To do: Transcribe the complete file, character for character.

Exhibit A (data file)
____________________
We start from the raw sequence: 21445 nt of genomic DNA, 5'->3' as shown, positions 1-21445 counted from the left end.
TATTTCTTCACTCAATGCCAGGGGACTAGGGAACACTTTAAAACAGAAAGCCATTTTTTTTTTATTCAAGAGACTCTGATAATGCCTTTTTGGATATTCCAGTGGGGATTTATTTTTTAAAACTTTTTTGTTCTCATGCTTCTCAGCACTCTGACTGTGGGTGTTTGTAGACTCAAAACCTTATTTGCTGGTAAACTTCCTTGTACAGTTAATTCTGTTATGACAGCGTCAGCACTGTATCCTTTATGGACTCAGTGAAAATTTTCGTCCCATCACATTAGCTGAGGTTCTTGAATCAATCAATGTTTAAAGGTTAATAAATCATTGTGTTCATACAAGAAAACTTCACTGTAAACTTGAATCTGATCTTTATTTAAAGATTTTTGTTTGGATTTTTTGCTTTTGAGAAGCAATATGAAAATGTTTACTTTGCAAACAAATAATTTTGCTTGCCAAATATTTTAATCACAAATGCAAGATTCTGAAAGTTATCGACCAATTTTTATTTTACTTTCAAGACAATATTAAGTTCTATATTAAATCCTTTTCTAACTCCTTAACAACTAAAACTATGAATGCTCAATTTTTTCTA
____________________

We start from the raw sequence: 21445 nt of genomic DNA, 5'->3' as shown, positions 1-21445 counted from the left end.
TATTTCTTCACTCAATGCCAGGGGACTAGGGAACACTTTAAAACAGAAAGCCATTTTTTTTTTATTCAAGAGACTCTGATAATGCCTTTTTGGATATTCCAGTGGGGATTTATTTTTTAAAACTTTTTTGTTCTCATGCTTCTCAGCACTCTGACTGTGGGTGTTTGTAGACTCAAAACCTTATTTGCTGGTAAACTTCCTTGTACAGTTAATTCTGTTATGACAGCGTCAGCACTGTATCCTTTATGGACTCAGTGAAAATTTTCGTCCCATCACATTAGCTGAGGTTCTTGAATCAATCAATGTTTAAAGGTTAATAAATCATTGTGTTCATACAAGAAAACTTCACTGTAAACTTGAATCTGATCTTTATTTAAAGATTTTTGTTTGGATTTTTTGCTTTTGAGAAGCAATATGAAAATGTTTACTTTGCAAACAAATAATTTTGCTTGCCAAATATTTTAATCACAAATGCAAGATTCTGAAAGTTATCGACCAATTTTTATTTTACTTTCAAGACAATATTAAGTTCTATATTAAATCCTTTTCTAACTCCTTAACAACTAAAACTATGAATGCTCAATTTTTTCTA